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By Tatum Travers • July 10, 2018

The Future of Writing is at CICS Bucktown

Fourth and fifth grade teachers at CICS Bucktown in Chicago use Frontier’s projects to support reluctant writers and challenge students who are writing and reading above grade level. As the 2017-2018 school year came to a close, teachers Jenna Kaspar and Kimberly Hetzler gave their students the opportunity to show off their strongest work by presenting a Frontier project on the topic of their choosing to their classmates and the team at eSpark Learning. Over the course of the day, CICS classrooms set an inspiring vision for the future of writing:

#1: The future of writing is online

Over 2 million blog posts are published each day and two-thirds of today’s jobs require strong online writing skills. If they’re to adequately prepare students for the writing they’ll encounter outside of the classroom, schools must rethink writing workshop models to include online research, collaborative peer feedback, and hands-on word processing.

At CICS Bucktown, students embedded memes, infographics, videos, and references to online articles throughout their final Frontier projects. Before sharing their polished final work with the team from eSpark Learning, students used Frontier’s digital supports to provide anonymous, constructive feedback on each other’s work.

In this Frontier project, a student responds to the question How does junk food impact your health?", using videos, memes, and infographics to support her thinking.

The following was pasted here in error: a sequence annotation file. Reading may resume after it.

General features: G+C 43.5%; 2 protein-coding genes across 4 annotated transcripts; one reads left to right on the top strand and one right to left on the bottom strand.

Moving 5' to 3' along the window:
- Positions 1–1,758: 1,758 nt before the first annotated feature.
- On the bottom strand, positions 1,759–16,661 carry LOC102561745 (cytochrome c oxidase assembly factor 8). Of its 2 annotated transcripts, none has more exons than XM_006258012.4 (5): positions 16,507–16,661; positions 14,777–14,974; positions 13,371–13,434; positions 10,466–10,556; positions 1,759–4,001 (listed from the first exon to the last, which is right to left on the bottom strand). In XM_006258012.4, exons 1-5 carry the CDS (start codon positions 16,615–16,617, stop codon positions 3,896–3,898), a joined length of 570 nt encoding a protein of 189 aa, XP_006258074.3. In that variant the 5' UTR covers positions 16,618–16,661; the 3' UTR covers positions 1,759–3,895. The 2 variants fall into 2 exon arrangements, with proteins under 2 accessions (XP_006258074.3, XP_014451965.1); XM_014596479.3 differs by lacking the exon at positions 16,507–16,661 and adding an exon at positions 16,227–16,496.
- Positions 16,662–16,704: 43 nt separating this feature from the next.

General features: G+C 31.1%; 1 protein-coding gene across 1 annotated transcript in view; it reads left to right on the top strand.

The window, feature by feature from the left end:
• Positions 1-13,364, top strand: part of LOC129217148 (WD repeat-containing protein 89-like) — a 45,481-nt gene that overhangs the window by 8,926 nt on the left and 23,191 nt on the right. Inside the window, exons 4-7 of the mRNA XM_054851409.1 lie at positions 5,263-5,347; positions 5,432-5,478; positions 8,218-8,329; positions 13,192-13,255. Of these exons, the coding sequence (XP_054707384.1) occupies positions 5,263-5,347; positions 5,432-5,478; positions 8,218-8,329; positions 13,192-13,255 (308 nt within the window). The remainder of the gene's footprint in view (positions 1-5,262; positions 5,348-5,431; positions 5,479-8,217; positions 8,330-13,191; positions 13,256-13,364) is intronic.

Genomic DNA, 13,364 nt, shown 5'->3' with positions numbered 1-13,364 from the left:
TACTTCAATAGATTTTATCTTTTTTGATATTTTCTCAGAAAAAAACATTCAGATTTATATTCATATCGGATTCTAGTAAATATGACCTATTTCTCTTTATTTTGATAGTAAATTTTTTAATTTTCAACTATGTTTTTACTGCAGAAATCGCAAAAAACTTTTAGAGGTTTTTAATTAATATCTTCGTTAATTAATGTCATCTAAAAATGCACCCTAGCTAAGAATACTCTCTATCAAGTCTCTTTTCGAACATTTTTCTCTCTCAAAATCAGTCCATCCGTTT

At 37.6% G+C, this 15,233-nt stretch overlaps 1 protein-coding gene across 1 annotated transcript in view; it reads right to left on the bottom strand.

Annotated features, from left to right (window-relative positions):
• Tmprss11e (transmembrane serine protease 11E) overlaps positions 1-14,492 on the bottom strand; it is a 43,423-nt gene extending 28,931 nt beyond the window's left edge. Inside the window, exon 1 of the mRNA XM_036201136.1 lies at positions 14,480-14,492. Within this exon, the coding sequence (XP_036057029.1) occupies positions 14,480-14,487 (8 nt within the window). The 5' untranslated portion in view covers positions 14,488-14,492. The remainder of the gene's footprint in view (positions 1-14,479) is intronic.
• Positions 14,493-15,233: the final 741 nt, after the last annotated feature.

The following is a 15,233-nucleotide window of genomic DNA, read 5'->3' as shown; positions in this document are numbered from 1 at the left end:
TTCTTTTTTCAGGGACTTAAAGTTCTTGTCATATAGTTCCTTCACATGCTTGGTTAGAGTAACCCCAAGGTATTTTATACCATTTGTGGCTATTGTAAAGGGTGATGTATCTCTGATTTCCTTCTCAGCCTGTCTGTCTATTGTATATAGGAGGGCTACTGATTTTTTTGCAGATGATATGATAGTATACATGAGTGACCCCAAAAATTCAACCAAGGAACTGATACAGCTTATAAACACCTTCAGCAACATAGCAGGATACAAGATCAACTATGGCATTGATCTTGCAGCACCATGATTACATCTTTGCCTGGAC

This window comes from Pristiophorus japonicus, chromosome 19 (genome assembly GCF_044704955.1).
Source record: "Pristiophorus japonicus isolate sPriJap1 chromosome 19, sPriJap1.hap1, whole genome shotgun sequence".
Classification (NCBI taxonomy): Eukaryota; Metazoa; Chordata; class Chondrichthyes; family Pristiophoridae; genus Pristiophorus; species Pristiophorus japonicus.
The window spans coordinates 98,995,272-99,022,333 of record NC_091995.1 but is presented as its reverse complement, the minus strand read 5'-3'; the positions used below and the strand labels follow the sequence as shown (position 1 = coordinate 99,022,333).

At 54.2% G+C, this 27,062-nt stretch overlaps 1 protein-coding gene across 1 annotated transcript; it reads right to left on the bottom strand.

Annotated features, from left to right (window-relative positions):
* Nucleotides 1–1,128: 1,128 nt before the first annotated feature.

#2: Student choice is the secret to effective writing instruction

Shortly before the team from eSpark Learning visited her classroom, Ms. Kaspar shared how she’s been using Frontier and student choice to change how her classroom thinks about writing:

“I’ve seen students that totally hated writing get into it using Frontier because there are so many options to choose from and they’re able to create something on their own. They’re able to go on and choose a topic that interest them. They’re running the gamut on topics and learning about everything from Taylor Swift to Greek gods and goddesses. Frontier is academically focused, but students don’t realize there are Common Core standards stuck behind each project. They’re not just researching their favorite celebrity or sport. They’re really getting academic instruction, but it’s given to them in a student-centered way.”

“[Students] are not just researching their favorite celebrity or sport. They’re really getting academic instruction, but it’s given to them in a student-centered way.”

#3: Writing facilitates creative and critical thinking

Studies show that only 4% of middle school assignments ask students to engage in higher order thinking. Teachers at CICS classrooms are bucking this statistic by using Frontier throughout their ELA blocks, giving students the opportunity to write and read about complex topics that are relevant to their community an experiences.

Lessons that ask students to think critically and creatively are time consuming for teachers to plan, but Frontier has allowed CICS teachers to nurture these skills even when they’re short on time. “Frontier provides my higher academic students, and even my lower academic students, with some individualized instruction that’s pretty much done for me. I’m not necessarily having to sit and create specific lessons for them,” say Ms. Kaspar.

As they presented their final Frontier projects to the team at eSpark Learning, students shared pieces of writing that exceeded expectations for 4th and 5th grade writing by providing complex nuanced, creative responses to questions such and How can kids make a difference in the world? and What if Christopher Columbus had Google Earth? Researchers have found that this type of higher order thinking leads to increased student autonomy, well being, and analysis skills.


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